August 2012
Volume 12, Issue 9
Free
Vision Sciences Society Annual Meeting Abstract  |   August 2012
The Effect of Starting School on Preschoolers’ Ability to Recognize Child and Adult Faces
Author Affiliations
  • Ana Bracovic
    Department of Psychology, Neuroscience & Behaviour, McMaster University, Hamilton, Canada
  • Adélaïde de Heering
    Université Catholique de Louvain, Louvain-la-Neuve, Belgique
  • Daphne Maurer
    Department of Psychology, Neuroscience & Behaviour, McMaster University, Hamilton, Canada
Journal of Vision August 2012, Vol.12, 23. doi:10.1167/12.9.23
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      Ana Bracovic, Adélaïde de Heering, Daphne Maurer; The Effect of Starting School on Preschoolers’ Ability to Recognize Child and Adult Faces. Journal of Vision 2012;12(9):23. doi: 10.1167/12.9.23.

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      © ARVO (1962-2015); The Authors (2016-present)

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Abstract

Although rudimentary skills emerge during infancy (e.g., Morton & Johnson, 1991; Pascalis & de Schonen, 1995; Pascalis, de Haan, Nelson, & de Schonen, 1998), the recognition of facial identity improves into adolescence (Mondloch, Le Grand, & Maurer, 2002). Here we examined the influence of entering school on face recognition. We hypothesize that the increase in exposure to the faces of unfamiliar children that is associated with entering school may lead to improved face recognition for children’s faces. To test this hypothesis, we measured the face recognition abilities of preschoolers who began attending school for the first time in September 2010 (school group; n=18) and of an age-matched control group (n=18) not yet in school. Both groups completed a 2AFC task with adult and child faces, presented both in an upright and inverted orientation, at Time 1 (within the first month of entering school for the school group) and at Time 2 (5 months later). A repeated measures ANCOVA revealed a significant main effect of the covariate, age at Time 1, (p<.0001), reflecting better overall performance by older participants than younger participants. In addition, there was a significant interaction between time, age of face and group (p=.047) that resulted from a significant improvement between Time 1 and Time 2 for child faces in the school group (p<.0001), but not the control group (p=.118) and no significant improvement for adult faces in either group (ps<.4). The results suggest that sudden exposure to a large number of child faces during childhood improves recognition of novel exemplars of this face category. This exposure may shape a child’s face-space (see Valentine, 1991) by producing a more stable and accurate norm, as well as refining its dimensions so that they code better for the physical differences that covary reliably with identity.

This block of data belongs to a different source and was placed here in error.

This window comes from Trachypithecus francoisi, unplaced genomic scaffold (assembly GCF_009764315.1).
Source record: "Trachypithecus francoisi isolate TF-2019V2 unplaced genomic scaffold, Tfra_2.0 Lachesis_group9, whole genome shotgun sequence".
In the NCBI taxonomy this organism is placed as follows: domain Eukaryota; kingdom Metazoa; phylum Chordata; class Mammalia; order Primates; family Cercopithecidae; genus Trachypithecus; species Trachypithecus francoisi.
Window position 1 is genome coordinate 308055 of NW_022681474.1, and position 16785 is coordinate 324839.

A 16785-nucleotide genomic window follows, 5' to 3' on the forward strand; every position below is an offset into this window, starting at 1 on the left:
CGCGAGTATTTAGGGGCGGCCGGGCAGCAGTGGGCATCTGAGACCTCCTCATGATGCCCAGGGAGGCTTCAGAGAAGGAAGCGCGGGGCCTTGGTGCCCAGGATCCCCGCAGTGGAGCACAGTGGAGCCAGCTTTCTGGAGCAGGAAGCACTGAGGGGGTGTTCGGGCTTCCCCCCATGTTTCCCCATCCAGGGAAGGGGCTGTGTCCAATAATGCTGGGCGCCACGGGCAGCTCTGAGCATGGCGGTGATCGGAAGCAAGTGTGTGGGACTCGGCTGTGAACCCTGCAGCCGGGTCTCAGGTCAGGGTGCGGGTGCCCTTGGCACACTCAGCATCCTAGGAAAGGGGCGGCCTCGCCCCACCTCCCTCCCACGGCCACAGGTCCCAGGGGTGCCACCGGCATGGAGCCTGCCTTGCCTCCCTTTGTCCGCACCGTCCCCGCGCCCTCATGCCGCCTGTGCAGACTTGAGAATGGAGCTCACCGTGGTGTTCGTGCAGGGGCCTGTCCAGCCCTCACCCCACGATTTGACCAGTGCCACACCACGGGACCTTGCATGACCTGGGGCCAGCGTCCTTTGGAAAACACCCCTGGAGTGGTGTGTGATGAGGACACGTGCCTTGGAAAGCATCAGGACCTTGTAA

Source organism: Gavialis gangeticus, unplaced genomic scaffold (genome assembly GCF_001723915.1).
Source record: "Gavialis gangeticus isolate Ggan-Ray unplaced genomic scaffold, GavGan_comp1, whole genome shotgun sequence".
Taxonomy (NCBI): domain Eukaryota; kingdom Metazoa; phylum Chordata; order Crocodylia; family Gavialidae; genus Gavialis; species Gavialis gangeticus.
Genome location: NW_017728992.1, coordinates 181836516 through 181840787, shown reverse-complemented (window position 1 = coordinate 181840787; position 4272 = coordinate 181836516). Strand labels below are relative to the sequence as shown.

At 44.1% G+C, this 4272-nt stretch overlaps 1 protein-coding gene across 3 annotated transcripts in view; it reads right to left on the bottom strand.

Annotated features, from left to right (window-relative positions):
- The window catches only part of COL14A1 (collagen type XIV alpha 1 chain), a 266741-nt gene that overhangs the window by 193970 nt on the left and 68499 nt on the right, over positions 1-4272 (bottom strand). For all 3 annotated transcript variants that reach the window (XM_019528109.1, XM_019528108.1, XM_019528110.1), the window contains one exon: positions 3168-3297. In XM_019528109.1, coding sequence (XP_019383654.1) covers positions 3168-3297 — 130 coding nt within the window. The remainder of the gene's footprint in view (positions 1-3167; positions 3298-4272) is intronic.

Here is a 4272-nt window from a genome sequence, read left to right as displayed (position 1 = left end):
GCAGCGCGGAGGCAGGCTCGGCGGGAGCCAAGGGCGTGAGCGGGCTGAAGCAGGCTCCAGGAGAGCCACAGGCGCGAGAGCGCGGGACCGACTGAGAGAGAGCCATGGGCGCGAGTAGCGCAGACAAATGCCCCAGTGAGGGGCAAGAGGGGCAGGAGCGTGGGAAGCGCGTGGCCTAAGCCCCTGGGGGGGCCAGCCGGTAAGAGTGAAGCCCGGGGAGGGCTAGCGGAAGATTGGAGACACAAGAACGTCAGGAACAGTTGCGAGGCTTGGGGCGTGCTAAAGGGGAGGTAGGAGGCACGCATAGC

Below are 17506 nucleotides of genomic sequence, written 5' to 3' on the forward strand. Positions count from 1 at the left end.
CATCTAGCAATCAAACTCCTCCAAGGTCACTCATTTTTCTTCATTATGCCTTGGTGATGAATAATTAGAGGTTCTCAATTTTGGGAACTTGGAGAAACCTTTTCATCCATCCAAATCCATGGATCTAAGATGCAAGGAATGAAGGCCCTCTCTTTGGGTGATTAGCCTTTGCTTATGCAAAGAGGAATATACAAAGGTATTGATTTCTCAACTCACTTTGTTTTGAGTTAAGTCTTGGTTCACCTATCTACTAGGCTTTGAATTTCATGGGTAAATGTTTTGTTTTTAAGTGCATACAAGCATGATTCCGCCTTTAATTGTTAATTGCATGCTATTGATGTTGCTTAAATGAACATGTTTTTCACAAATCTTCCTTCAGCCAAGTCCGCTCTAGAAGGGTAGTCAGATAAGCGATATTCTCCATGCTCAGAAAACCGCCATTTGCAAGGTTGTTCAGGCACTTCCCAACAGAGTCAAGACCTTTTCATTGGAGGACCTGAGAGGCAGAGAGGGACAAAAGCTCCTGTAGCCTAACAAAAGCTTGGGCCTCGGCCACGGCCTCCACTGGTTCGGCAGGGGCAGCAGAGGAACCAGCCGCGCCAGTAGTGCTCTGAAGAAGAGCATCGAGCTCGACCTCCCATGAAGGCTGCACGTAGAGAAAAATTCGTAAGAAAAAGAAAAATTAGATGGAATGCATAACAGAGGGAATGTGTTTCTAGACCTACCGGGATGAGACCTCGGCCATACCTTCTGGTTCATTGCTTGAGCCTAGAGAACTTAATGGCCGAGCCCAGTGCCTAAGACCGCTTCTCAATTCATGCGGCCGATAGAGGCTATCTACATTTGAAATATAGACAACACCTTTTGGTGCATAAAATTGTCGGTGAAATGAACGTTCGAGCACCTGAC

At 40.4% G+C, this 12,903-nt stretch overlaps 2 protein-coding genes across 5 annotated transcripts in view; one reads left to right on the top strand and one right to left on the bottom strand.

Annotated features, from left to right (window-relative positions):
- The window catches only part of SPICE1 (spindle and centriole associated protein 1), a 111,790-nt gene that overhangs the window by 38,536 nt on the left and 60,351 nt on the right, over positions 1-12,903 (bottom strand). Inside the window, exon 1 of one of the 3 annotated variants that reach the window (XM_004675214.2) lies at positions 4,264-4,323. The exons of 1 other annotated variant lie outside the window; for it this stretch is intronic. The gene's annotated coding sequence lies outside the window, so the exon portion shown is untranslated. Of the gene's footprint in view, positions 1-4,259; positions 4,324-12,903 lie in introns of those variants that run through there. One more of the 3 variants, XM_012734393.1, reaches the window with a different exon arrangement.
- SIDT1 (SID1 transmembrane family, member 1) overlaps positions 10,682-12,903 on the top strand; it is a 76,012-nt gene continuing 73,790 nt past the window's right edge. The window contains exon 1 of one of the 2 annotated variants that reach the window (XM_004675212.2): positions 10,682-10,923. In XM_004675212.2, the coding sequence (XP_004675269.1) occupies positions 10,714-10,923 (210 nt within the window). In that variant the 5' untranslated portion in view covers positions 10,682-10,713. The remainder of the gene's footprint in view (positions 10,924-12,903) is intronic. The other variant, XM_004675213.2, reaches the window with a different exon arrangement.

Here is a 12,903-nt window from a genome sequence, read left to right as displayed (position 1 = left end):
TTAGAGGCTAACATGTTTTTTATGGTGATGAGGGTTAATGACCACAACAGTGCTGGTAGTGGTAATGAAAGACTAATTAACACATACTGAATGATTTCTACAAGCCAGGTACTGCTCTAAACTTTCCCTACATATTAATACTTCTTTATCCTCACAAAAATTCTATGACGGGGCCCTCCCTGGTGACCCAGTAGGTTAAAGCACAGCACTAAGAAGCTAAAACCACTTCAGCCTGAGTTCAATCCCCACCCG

Meeting abstract presented at VSS 2012

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